This Week in Westminster: Brexit deadlock continues


MPs returned to their constituencies, fighting to save vital bank and post office branches

Communities up and down Scotland, especially those who are elderly and most disadvantaged, will be negatively affected by the continuing closure of banks and post offices.

Earlier this year, following the SNP’s huge pressure and nationwide days of action, RBS announced a reprieve for 10 local branches – but the fight to save our local banks and post offices continues.

We believe in people before profit, and our MPs are standing up against scheduled or planned closures in their constituencies.


Scottish Tories let their mask slip again on devolution, after they said they would block involvement of the Scottish Government in future negotiations in the EU

Listing the broken promises of the Better Together would take up more space than this whole article. Do you remember when we were promised a ‘partnership of equals’ in a union in which we should ‘lead, not leave’?

The whole Brexit process clearly highlighted these statements as a pure sham.
This reckless Tory government has repeatedly ridden roughshod over Scotland’s will and interest, and to add to that, the group of Scottish Tory MPs claimed they would block any attempts to include the Scottish Government in future negotiations with the EU.

David Linden questioned the Brexit minister on these remarks, but his answer was almost as ridiculous as the remarks.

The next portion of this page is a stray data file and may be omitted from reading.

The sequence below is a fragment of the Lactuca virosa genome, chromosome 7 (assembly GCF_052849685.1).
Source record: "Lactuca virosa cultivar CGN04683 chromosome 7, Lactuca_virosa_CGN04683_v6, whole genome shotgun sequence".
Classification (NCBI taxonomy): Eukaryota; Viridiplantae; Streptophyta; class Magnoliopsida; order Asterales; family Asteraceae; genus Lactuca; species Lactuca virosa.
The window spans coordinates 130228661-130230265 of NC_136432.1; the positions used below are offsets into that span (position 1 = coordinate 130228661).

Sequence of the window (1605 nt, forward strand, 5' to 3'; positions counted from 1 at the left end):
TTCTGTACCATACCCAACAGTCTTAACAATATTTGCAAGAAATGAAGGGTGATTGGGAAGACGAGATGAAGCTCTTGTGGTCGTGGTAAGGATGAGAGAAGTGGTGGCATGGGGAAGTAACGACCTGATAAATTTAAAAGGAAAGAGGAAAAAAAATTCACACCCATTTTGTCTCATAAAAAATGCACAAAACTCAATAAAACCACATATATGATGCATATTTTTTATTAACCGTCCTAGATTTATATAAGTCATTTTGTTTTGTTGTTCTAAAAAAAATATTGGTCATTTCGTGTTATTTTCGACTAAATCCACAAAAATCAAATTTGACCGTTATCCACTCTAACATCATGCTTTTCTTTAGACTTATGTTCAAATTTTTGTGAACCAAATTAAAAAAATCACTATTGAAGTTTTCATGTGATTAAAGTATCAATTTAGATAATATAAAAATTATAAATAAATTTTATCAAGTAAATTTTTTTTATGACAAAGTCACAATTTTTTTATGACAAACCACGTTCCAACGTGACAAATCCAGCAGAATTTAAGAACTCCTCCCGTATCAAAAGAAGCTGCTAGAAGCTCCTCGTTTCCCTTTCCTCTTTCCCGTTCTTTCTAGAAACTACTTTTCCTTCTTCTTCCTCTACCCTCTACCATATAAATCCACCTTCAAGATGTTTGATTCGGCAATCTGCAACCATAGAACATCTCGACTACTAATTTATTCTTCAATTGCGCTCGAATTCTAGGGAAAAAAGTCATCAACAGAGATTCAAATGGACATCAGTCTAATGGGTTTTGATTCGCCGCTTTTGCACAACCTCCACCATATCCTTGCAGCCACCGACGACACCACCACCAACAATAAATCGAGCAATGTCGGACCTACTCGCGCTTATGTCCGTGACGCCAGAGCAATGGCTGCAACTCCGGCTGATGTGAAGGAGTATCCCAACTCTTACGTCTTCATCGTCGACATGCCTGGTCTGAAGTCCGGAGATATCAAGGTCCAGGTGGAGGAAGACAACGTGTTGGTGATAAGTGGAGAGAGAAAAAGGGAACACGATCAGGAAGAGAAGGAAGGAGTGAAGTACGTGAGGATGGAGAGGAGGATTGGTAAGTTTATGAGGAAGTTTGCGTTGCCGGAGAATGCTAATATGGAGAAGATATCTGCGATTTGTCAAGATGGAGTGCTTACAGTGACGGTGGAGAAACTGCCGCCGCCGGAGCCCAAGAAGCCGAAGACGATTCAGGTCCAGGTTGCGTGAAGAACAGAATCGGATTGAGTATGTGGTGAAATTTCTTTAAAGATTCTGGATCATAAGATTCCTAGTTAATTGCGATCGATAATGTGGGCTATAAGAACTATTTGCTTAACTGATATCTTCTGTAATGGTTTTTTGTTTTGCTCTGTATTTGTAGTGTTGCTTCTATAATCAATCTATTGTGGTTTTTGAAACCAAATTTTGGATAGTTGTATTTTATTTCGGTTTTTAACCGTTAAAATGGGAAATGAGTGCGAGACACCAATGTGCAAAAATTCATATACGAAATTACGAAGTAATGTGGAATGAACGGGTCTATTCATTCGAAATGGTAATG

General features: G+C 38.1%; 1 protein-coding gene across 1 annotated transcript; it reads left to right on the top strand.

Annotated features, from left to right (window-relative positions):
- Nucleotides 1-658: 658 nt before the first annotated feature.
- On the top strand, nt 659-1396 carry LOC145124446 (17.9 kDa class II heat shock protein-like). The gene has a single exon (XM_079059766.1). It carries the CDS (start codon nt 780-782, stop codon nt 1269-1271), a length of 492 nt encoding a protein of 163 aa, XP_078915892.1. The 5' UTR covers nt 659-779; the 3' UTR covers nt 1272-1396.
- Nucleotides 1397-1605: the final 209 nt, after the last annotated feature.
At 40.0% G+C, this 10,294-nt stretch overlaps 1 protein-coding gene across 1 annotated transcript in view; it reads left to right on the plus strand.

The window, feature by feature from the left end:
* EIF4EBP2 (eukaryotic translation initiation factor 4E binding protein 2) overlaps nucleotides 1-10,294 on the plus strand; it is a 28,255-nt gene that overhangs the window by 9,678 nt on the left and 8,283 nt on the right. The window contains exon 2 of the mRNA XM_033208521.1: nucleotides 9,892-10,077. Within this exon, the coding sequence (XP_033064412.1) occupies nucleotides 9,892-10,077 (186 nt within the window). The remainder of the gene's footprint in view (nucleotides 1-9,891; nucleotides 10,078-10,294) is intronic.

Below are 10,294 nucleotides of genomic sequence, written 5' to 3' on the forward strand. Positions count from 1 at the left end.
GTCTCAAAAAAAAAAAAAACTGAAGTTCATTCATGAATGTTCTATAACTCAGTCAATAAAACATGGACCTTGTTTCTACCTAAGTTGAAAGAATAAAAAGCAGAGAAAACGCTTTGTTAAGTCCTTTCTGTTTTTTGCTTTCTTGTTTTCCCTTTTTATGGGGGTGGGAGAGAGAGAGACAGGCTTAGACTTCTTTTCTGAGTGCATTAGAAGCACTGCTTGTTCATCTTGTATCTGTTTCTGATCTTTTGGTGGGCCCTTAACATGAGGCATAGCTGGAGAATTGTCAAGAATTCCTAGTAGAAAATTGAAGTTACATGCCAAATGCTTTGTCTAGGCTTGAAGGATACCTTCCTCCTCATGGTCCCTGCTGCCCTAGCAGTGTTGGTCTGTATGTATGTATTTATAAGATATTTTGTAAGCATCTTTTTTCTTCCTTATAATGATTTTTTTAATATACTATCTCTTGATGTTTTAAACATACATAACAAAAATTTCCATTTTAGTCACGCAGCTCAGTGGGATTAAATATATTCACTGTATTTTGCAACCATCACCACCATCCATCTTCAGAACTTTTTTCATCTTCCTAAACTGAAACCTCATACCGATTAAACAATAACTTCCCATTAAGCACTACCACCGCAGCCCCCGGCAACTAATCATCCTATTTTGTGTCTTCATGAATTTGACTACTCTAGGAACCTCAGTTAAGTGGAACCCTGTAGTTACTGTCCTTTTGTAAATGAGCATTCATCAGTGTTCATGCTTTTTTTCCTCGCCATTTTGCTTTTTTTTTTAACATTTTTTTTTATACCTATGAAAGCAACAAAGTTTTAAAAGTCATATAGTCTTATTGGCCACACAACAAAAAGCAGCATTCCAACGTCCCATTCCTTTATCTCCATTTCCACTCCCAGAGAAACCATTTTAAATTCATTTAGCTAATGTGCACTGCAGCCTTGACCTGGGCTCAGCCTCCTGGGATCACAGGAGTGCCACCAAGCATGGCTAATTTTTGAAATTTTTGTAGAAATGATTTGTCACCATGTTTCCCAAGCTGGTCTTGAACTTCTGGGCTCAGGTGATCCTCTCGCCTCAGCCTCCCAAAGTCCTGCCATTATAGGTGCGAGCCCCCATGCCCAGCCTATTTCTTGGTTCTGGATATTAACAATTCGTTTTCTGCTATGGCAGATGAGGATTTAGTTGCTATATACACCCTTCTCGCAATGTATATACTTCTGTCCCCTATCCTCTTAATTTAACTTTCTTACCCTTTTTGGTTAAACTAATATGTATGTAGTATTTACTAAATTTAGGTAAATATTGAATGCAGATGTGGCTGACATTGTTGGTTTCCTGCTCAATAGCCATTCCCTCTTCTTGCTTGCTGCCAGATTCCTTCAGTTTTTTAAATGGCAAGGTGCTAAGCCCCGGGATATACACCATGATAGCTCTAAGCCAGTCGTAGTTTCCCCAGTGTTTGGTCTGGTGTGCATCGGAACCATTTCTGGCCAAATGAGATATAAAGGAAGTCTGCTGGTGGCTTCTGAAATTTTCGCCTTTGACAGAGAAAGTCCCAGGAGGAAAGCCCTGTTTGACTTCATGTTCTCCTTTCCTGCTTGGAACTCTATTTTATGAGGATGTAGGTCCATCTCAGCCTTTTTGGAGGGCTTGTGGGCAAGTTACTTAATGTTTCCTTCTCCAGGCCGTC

Nicola Sturgeon urged Theresa May to drop her Brexit red lines, but the PM was in no mood for listening

Despite suffering a calamitous defeat in Parliament last week, Theresa May still does not appear to appreciate the scale of that defeat.
Despite promising a ‘Plan B’, she is not offering anything fundamentally different to the failed Plan A, and is refusing to drop her red lines, out of fear of alienating the hard-right Brexiteer faction in her party.

After meeting the Prime Minister at 10 Downing Street, Nicola Sturgeon said that Theresa May did not appear interested in compromising.
As the no-deal cliff edge gets ever closer, her refusal to rule out no-deal or even consider extending Article 50 is astonishing, and seems like the height of irresponsibility.


Dr Philippa Whitford lead calls for Universal Credit reforms to prevent domestic abuse

Among the many faults of Universal Credit, not least the shambolic roll-out which lead thousands of families into food banks, the payments are made to a single household bank account, rather than individuals.

This makes it easier for perpetrators of domestic abuse to exert financial control, which can leave victims isolated and trapped in an abusive relationship.

Dr Philippa Whitford MP has led the campaign to introduce separate payments, which would give women more financial independence and help protect victims of domestic abuse.


Following SNP pressure, the UK government caves in and scraps the Ā£65 registration fee for EU citizens

Since the Brexit referendum, the rhetoric and actions of the Tory government have made many EU citizens feel unwelcome.

After the EU citizens have been treated as a bargaining chip in the EU negotiations, the Windrush scandal and the Home Office’s ‘hostile environment’ policies, the UK government proposed a Ā£65 fee for EU citizens to apply for settled status – a scheme that would guarantee their residency after Brexit.

We firmly believe that charging EU citizens to stay in their own homes is wrong, and following passionate calls from SNP MPs and civil society groups, the UK government was forced to scrap the Ā£65 fee.

However, we believe it should go even further: the principle of having to apply implies that some EU citizens might be rejected, and the registration scheme should be ditched altogether.